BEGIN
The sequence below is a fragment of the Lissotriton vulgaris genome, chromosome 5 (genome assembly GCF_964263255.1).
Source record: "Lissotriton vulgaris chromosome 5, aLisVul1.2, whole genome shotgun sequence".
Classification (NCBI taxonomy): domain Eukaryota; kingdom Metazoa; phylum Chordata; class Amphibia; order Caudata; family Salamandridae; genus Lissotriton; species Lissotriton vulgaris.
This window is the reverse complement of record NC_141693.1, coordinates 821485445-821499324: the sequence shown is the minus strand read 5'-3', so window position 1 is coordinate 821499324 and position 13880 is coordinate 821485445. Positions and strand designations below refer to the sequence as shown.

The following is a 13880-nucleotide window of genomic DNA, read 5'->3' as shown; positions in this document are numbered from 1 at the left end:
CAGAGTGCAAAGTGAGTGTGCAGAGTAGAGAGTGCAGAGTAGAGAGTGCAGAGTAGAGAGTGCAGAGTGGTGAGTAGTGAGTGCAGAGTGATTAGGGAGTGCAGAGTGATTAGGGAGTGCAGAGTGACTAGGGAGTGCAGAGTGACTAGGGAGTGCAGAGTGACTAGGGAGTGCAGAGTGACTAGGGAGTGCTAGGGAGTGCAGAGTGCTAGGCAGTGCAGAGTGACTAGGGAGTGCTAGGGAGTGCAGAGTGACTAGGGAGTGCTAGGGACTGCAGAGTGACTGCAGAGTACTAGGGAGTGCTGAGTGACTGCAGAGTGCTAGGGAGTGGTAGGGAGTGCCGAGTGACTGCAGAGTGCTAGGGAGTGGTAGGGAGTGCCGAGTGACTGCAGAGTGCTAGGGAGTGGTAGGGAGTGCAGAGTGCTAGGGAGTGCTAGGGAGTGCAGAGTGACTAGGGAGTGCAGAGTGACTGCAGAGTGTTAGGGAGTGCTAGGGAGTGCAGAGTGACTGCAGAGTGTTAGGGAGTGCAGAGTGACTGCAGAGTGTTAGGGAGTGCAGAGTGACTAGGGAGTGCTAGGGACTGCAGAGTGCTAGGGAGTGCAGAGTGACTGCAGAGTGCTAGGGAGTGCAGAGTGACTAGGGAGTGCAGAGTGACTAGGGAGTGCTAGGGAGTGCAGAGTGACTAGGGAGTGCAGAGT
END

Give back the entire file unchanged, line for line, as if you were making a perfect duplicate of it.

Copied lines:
The sequence below is a fragment of the Lissotriton vulgaris genome, chromosome 5 (genome assembly GCF_964263255.1).
Source record: "Lissotriton vulgaris chromosome 5, aLisVul1.2, whole genome shotgun sequence".
Classification (NCBI taxonomy): domain Eukaryota; kingdom Metazoa; phylum Chordata; class Amphibia; order Caudata; family Salamandridae; genus Lissotriton; species Lissotriton vulgaris.
This window is the reverse complement of record NC_141693.1, coordinates 821485445-821499324: the sequence shown is the minus strand read 5'-3', so window position 1 is coordinate 821499324 and position 13880 is coordinate 821485445. Positions and strand designations below refer to the sequence as shown.

The following is a 13880-nucleotide window of genomic DNA, read 5'->3' as shown; positions in this document are numbered from 1 at the left end:
CAGAGTGCAAAGTGAGTGTGCAGAGTAGAGAGTGCAGAGTAGAGAGTGCAGAGTAGAGAGTGCAGAGTGGTGAGTAGTGAGTGCAGAGTGATTAGGGAGTGCAGAGTGATTAGGGAGTGCAGAGTGACTAGGGAGTGCAGAGTGACTAGGGAGTGCAGAGTGACTAGGGAGTGCAGAGTGACTAGGGAGTGCTAGGGAGTGCAGAGTGCTAGGCAGTGCAGAGTGACTAGGGAGTGCTAGGGAGTGCAGAGTGACTAGGGAGTGCTAGGGACTGCAGAGTGACTGCAGAGTACTAGGGAGTGCTGAGTGACTGCAGAGTGCTAGGGAGTGGTAGGGAGTGCCGAGTGACTGCAGAGTGCTAGGGAGTGGTAGGGAGTGCCGAGTGACTGCAGAGTGCTAGGGAGTGGTAGGGAGTGCAGAGTGCTAGGGAGTGCTAGGGAGTGCAGAGTGACTAGGGAGTGCAGAGTGACTGCAGAGTGTTAGGGAGTGCTAGGGAGTGCAGAGTGACTGCAGAGTGTTAGGGAGTGCAGAGTGACTGCAGAGTGTTAGGGAGTGCAGAGTGACTAGGGAGTGCTAGGGACTGCAGAGTGCTAGGGAGTGCAGAGTGACTGCAGAGTGCTAGGGAGTGCAGAGTGACTAGGGAGTGCAGAGTGACTAGGGAGTGCTAGGGAGTGCAGAGTGACTAGGGAGTGCAGAGT